Grungey and badass, FOE was one of the most overlooked artists to emerge this year with debut album Bad Dream Hotline. FOE, aka Hannah Clark, fuses pop hooks and a knack for melody with twisted samples and heavy riffs, nowhere better than on this track, a savage attack on media, pop and glamour with a brilliantly used sample of Paris Hilton.

46 – The Shins – The Rifle’s Spiral

The Shins returned after a long hiatus, but in reality James Mercer returned with an all new backing band and used his old band name. Nevertheless the trademark half poetry half nonsense lyrics and indie-pop music genius was still present. Especially in this, the album opener, the best of the more bouncy tracks released under The Shins’ name.

45 – Mark Lanegan Band – The Gravedigger’s Song

One of a number of incredible voices to emerge from the Grunge scene in the early nineties, Mark Lanegan is universally critically acclaimed be it in partnership with Isobel Campbell or in The Twilight Singers with Afghan Whigs singer Greg Dulli. This year’s Blues Funeral was equally brilliant, although at times it did seem to drag, where it worked best it worked brilliantly, particularly on songs like this where Lanegan’s gravelly tones can soothe over heavy drums and dense guitars.

44 – AlunaGeorge – You Know You Like It

This was the song that made me break my rule of never buying singles. It’s just so good. Fans of late 90s r’n’b will lap this up but its fusion with the more modern end of dubstep firms up this band as one absolutely destined for 2013 success. If you hadn’t heard this before, there’s a track coming up later in this list that is even better.

43 – Alt-J – Matilda

OK, you knew they were gonna turn up here sooner or late, and no, this isn’t the last time they’ll feature in this list. I don’t need to reiterate my love of this band, nor do I need to rub it in that they won the Mercury Prize. Let’s just say this is a great folky song.

42 – Grimes – Genesis

2012 will definitelty be remembered as the year that Grimes ‘broke’ the mainstream. That is pretty much all the result of this one song, complete with the second batshit insane video of this list. Grimes’ voice loops in and out of the waves of electronica flowing across this song, and no, you can’t make out a single word she is saying. ever.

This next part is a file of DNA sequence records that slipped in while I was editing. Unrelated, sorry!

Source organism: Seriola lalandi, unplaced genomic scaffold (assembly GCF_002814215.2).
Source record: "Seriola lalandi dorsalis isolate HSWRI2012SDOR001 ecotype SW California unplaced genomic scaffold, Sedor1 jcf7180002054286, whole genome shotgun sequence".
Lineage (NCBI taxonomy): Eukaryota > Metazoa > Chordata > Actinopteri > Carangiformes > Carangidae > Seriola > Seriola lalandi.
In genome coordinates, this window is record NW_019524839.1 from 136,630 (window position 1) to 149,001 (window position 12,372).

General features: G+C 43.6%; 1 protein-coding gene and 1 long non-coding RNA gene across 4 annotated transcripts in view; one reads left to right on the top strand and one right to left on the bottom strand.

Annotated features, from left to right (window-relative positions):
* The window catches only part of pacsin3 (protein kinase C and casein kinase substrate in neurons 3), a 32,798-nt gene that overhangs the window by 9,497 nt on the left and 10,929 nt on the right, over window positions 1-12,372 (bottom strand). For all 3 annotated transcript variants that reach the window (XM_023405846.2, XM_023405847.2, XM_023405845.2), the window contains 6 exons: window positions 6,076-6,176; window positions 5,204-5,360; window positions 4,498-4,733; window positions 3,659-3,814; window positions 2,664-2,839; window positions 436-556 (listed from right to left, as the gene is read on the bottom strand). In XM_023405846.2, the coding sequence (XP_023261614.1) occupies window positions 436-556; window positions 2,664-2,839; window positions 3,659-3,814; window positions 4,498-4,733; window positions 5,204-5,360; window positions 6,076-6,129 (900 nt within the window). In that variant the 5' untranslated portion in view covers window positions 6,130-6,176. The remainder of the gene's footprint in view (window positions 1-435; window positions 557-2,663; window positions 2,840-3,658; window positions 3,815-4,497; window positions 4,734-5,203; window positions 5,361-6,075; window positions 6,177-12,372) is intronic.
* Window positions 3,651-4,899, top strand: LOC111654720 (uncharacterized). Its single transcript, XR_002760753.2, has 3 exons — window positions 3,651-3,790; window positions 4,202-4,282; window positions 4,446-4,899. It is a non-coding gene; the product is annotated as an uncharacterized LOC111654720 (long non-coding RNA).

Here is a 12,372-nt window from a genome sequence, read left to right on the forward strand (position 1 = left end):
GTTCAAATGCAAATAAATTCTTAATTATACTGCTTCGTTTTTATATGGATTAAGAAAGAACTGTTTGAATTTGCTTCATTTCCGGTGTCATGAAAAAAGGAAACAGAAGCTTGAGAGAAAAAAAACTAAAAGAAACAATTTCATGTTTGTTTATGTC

41 – Alabama Shakes – Hold On

From futuristic electronica to classic rock’n’roll. Alabama Shakes were another brand new band to emerge this year, with debut Boys & Girls, although the initial rush of enthusiasm hasn’t really led anywhere they do deserve their spot on this list thanks to – yet another – fantatsic album opening track. Oozing with groovy soul power, it’s impossible not to feel this track.

40 – Lucy Rose – Middle Of The Bed

Lucy Rose deserves credit for stepping out of the shadows of Bombay Bicycle Club and emerging on her own with a shockingly good debut album. This was one of the songs that grew on me, seemingly out of nowhere, before I found myself hitting replay again and again. (I’ll try not to dwell on the fact that I had this tagged as ‘Middle Of The Road’ for an awkward amount of time.) It’s an endearing reflection on small-town romance with lyrics that do stand out, ‘They say I love you / they say I always will / they say I love you / but these wounds won’t heal’ and the quirky ‘If you knew me at all / you would all know my hand-size’.

39 – The Gaslight Anthem – Handwritten